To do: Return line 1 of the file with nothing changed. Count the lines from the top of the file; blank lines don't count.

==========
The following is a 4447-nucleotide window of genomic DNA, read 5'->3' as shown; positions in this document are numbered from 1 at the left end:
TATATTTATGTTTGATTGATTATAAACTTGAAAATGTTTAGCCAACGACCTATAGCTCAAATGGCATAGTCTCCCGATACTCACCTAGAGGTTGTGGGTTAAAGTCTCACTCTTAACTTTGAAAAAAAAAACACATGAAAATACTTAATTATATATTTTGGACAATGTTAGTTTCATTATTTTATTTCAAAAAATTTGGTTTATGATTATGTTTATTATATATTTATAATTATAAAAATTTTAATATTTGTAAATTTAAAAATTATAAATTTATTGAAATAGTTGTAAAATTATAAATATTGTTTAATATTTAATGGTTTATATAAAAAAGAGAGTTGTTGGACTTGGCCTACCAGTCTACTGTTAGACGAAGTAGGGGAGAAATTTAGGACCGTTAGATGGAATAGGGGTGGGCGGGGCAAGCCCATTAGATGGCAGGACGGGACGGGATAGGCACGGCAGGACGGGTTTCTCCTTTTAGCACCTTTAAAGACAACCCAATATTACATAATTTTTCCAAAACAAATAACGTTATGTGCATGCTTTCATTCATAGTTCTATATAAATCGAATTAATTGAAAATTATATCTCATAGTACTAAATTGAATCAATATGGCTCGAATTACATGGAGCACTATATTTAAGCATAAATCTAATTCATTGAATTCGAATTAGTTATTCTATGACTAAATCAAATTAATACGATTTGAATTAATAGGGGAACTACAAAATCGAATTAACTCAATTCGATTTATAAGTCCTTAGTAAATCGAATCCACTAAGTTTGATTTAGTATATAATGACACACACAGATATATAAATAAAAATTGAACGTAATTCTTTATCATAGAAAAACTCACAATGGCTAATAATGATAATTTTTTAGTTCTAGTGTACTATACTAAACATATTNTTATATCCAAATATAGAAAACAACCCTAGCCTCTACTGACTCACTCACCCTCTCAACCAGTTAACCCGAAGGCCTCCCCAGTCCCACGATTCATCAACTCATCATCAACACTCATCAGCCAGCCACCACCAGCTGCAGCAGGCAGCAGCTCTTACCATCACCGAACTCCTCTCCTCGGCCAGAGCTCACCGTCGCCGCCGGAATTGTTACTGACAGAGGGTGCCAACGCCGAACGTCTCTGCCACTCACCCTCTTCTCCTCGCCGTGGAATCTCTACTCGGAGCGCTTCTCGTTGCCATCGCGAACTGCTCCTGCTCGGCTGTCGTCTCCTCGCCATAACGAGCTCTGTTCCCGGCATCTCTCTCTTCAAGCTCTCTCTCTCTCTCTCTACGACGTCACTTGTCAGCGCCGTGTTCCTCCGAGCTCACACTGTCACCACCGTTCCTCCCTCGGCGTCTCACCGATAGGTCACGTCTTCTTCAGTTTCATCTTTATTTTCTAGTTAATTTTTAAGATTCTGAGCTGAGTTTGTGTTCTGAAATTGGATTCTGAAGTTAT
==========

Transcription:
The following is a 4447-nucleotide window of genomic DNA, read 5'->3' as shown; positions in this document are numbered from 1 at the left end: